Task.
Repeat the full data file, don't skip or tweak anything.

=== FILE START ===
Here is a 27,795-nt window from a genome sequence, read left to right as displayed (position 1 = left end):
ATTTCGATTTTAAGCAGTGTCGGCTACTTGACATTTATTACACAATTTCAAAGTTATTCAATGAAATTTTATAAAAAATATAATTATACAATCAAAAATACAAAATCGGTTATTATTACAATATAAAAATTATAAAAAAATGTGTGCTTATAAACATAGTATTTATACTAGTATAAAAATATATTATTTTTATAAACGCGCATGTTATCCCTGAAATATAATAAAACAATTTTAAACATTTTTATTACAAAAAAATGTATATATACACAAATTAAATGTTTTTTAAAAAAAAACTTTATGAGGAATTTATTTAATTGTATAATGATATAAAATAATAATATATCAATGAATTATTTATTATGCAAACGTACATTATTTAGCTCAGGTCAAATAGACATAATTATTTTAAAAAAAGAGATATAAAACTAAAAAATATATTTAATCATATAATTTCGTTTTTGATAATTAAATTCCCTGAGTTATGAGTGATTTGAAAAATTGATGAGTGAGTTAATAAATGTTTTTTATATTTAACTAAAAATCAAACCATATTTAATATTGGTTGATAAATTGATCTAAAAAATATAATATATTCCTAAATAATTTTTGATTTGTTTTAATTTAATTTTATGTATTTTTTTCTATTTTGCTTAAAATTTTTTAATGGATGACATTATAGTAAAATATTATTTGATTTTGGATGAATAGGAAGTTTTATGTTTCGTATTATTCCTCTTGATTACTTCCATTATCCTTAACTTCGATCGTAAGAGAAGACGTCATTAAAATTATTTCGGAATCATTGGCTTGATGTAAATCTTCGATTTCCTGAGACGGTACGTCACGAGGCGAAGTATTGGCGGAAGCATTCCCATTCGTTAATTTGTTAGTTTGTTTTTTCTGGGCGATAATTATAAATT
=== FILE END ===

Here is a 27,795-nt window from a genome sequence, read left to right as displayed (position 1 = left end):
ATTTCGATTTTAAGCAGTGTCGGCTACTTGACATTTATTACACAATTTCAAAGTTATTCAATGAAATTTTATAAAAAATATAATTATACAATCAAAAATACAAAATCGGTTATTATTACAATATAAAAATTATAAAAAAATGTGTGCTTATAAACATAGTATTTATACTAGTATAAAAATATATTATTTTTATAAACGCGCATGTTATCCCTGAAATATAATAAAACAATTTTAAACATTTTTATTACAAAAAAATGTATATATACACAAATTAAATGTTTTTTAAAAAAAAACTTTATGAGGAATTTATTTAATTGTATAATGATATAAAATAATAATATATCAATGAATTATTTATTATGCAAACGTACATTATTTAGCTCAGGTCAAATAGACATAATTATTTTAAAAAAAGAGATATAAAACTAAAAAATATATTTAATCATATAATTTCGTTTTTGATAATTAAATTCCCTGAGTTATGAGTGATTTGAAAAATTGATGAGTGAGTTAATAAATGTTTTTTATATTTAACTAAAAATCAAACCATATTTAATATTGGTTGATAAATTGATCTAAAAAATATAATATATTCCTAAATAATTTTTGATTTGTTTTAATTTAATTTTATGTATTTTTTTCTATTTTGCTTAAAATTTTTTAATGGATGACATTATAGTAAAATATTATTTGATTTTGGATGAATAGGAAGTTTTATGTTTCGTATTATTCCTCTTGATTACTTCCATTATCCTTAACTTCGATCGTAAGAGAAGACGTCATTAAAATTATTTCGGAATCATTGGCTTGATGTAAATCTTCGATTTCCTGAGACGGTACGTCACGAGGCGAAGTATTGGCGGAAGCATTCCCATTCGTTAATTTGTTAGTTTGTTTTTTCTGGGCGATAATTATAAATT